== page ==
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Mind–body interventions is the name of a U.S. National Center for Complementary and Alternative Medicine (NCCAM) classification that covers a variety of techniques intended by practitioners to enhance the mind's capacity to affect bodily function and symptoms. Many of these techniques are best described as alternative medicine, including meditation, prayer, healing, and therapies that use creative outlets such as art, music, or dance. Other interventions have now become mainstream (for example, patient support groups and cognitive-behavioral therapy).
From the point of view of scientific psychology many of these interventions remain to be evaluated.
Intervention during pregnancy and labour
Proponents claim a correlation between improved health during pregnancy and labour outcomes and the practice of meditation, yoga, relaxation techniques, massage, and hypnosis. These practices are claimed to have positive effects on both mother and fetus, though more research is needed to determine the amount of benefit produced.
An interview study from 1962 has suggested that hypnosis could reduce childbirth pain and improve memory of the event.Template:MEDRS A 2003 pilot study suggested hypnoses could provide natural pain relief for women in labor.Template:MEDRS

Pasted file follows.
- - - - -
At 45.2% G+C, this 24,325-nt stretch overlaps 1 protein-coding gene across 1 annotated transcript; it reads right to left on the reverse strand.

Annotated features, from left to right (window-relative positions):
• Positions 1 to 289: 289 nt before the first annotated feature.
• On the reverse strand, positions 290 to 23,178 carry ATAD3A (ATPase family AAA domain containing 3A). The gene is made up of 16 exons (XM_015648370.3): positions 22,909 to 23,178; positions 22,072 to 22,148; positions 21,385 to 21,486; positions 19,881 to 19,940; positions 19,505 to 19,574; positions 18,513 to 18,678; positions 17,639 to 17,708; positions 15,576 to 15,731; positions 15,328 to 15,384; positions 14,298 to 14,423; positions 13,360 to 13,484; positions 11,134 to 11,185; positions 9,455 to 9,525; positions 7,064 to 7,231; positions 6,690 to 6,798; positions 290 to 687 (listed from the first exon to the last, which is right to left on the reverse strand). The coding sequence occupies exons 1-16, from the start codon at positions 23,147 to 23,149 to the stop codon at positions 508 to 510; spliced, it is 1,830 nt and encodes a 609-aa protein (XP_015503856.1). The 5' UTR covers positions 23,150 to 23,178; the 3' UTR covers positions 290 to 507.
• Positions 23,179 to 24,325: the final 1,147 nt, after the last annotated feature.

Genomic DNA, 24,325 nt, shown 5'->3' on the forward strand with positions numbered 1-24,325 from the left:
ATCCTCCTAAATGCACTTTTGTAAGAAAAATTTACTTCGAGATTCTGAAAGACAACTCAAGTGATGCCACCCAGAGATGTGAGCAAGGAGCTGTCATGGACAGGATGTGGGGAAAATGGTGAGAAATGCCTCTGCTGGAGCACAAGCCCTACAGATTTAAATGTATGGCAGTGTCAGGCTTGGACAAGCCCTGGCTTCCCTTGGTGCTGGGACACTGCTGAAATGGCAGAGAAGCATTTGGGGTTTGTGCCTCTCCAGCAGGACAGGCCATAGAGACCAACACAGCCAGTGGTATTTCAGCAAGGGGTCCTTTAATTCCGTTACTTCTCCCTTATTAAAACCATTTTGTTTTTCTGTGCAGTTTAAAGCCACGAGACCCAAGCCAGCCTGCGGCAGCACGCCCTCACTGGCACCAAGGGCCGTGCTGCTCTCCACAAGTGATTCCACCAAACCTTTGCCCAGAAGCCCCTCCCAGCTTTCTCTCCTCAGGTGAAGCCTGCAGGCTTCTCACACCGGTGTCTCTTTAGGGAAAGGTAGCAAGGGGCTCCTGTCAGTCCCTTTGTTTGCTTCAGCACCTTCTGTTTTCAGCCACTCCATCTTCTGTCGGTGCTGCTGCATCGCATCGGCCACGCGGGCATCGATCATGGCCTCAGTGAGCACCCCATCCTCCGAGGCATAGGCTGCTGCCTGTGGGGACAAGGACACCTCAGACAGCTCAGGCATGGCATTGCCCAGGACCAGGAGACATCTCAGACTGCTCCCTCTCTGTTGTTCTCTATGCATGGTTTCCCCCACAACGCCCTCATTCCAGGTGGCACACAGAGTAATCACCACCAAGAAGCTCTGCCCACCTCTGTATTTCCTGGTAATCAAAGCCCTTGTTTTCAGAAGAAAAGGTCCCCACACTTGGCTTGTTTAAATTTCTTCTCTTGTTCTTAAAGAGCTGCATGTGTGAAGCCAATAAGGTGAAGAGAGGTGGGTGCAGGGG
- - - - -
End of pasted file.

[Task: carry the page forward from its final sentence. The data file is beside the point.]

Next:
One study has shown a reduction in labor times by an average of three hours, less reported pain, and less medication as a result of massage. Massage during the first two phases of dilation seemed to reduce pain, although no difference was observed in the third phase.Template:MEDRS
List of mind–body intervention practices
- Art Therapy
- Bach Flower Therapy
- Dance movement psychotherapy
- Dynamic Embodiment
- Feldenkrais method
- Franklin Method
- Hatha yoga
- Laban Movement Analysis
- Metamorphic Technique
- Movement Therapy
- Music Therapy
- Somatic Experiencing
- Somatic Movement Education & Therapy
- Support groups
- Trager Approach
- Zero Balancing
- Beddoe AE, Paul Yang CP, Kennedy HP, Weiss SJ, Lee KA (2009). The effects of mindfulness-based yoga during pregnancy on maternal psychological and physical distress. Journal of Obstetric, Gynecologic, and Neonatal Nursing : JOGNN / NAACOG 38 (3): 310–9.
- Vieten C, Astin J (2008). Effects of a mindfulness-based intervention during pregnancy on prenatal stress and mood: results of a pilot study. Archives of Women's Mental Health 11 (1): 67–74.
- DiPietro JA, Costigan KA, Nelson P, Gurewitsch ED, Laudenslager ML (January 2008). Fetal responses to induced maternal relaxation during pregnancy. Biological Psychology 77 (1): 11–9.
- DAVIDSON JA (October 1962). An assessment of the value of hypnosis in pregnancy and labour. British Medical Journal 2 (5310): 951–3.
- Cyna AM, Andrew MI, McAuliffe GL (August 2006). Antenatal self-hypnosis for labour and childbirth: a pilot study. Anaesthesia and Intensive Care 34 (4): 464–9.
- Field T (March 2010). Pregnancy and labor massage. Expert Review of Obstetrics & Gynecology 5 (2): 177–181.